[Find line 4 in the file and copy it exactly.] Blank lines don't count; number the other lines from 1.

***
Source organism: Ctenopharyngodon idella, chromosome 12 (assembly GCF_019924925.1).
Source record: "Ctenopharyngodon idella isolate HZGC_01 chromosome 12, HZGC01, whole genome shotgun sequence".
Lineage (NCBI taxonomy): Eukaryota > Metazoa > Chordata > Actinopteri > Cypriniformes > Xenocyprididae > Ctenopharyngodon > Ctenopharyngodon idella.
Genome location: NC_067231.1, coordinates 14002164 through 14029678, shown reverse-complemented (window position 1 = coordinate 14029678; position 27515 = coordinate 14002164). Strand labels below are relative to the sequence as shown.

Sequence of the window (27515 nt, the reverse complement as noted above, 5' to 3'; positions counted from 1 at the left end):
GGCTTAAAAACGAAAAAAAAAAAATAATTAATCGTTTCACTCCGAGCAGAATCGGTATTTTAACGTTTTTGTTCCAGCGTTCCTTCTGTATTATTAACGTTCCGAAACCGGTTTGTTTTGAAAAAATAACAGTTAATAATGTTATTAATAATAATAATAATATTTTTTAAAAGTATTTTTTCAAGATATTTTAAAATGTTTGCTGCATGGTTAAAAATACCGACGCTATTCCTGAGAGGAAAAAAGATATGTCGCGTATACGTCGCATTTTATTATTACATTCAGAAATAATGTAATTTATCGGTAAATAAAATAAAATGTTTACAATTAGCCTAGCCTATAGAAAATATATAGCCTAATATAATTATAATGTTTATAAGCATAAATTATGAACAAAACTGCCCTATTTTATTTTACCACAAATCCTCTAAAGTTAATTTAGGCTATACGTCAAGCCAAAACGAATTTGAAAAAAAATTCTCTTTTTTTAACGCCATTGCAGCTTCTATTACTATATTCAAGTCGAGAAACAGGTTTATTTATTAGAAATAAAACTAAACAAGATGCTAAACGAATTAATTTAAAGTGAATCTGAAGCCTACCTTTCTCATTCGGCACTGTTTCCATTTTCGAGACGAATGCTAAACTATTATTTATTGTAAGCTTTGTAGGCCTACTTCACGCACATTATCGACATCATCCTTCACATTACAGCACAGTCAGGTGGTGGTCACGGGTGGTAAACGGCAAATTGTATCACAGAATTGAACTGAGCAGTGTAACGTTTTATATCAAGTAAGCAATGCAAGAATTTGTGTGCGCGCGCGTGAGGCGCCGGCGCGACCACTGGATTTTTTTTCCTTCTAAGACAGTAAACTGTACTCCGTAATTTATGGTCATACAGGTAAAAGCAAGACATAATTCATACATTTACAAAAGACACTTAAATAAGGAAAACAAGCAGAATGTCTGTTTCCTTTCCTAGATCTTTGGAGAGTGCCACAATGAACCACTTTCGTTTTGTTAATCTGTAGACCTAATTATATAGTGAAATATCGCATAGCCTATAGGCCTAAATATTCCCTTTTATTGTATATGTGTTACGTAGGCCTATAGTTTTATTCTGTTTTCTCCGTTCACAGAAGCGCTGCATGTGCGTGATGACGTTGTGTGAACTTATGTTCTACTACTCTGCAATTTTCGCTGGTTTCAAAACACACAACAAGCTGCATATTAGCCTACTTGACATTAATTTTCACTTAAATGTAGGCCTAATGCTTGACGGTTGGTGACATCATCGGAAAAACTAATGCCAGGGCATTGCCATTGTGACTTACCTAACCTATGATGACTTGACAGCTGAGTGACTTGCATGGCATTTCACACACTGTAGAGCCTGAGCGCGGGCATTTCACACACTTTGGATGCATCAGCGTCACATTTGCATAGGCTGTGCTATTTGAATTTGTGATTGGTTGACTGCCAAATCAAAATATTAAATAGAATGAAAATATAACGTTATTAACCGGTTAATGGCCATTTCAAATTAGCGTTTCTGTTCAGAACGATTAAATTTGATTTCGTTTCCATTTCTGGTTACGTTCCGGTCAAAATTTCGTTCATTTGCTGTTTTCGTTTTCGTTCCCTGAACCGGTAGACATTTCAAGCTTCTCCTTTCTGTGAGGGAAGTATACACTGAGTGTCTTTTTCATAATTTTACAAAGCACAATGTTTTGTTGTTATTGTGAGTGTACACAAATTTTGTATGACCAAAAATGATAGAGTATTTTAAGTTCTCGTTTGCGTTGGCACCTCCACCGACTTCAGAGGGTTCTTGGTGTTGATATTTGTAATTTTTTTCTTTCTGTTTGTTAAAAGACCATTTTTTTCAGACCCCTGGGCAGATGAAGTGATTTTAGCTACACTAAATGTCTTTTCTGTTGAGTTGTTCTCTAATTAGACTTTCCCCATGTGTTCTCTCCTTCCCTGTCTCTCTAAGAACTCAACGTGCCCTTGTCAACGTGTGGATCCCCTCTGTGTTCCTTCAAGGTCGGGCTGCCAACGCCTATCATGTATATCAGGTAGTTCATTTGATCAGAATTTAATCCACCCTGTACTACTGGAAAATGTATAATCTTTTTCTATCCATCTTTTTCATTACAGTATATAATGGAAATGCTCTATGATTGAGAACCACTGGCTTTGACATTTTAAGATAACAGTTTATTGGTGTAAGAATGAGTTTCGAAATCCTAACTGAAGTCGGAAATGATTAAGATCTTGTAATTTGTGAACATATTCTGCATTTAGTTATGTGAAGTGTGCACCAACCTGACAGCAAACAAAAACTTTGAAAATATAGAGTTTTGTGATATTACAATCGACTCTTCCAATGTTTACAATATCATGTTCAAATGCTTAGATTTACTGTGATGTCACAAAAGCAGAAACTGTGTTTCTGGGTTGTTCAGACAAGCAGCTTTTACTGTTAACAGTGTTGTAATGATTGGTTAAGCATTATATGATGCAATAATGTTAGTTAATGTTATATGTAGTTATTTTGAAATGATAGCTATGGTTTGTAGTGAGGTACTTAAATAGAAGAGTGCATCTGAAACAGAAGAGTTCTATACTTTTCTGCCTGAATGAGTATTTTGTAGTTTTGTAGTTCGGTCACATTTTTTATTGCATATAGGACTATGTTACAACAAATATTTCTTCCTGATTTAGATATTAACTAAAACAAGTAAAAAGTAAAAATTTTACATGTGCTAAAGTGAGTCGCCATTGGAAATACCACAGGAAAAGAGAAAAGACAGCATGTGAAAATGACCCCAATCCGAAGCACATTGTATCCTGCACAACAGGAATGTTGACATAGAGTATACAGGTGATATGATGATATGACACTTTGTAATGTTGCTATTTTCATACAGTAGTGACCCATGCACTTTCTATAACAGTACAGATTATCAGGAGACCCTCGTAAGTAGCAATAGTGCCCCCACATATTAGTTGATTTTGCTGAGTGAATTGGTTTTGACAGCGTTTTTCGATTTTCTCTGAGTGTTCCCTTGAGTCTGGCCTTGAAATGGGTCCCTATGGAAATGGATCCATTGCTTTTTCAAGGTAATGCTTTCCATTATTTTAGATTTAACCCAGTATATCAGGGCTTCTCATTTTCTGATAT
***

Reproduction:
Genome location: NC_067231.1, coordinates 14002164 through 14029678, shown reverse-complemented (window position 1 = coordinate 14029678; position 27515 = coordinate 14002164). Strand labels below are relative to the sequence as shown.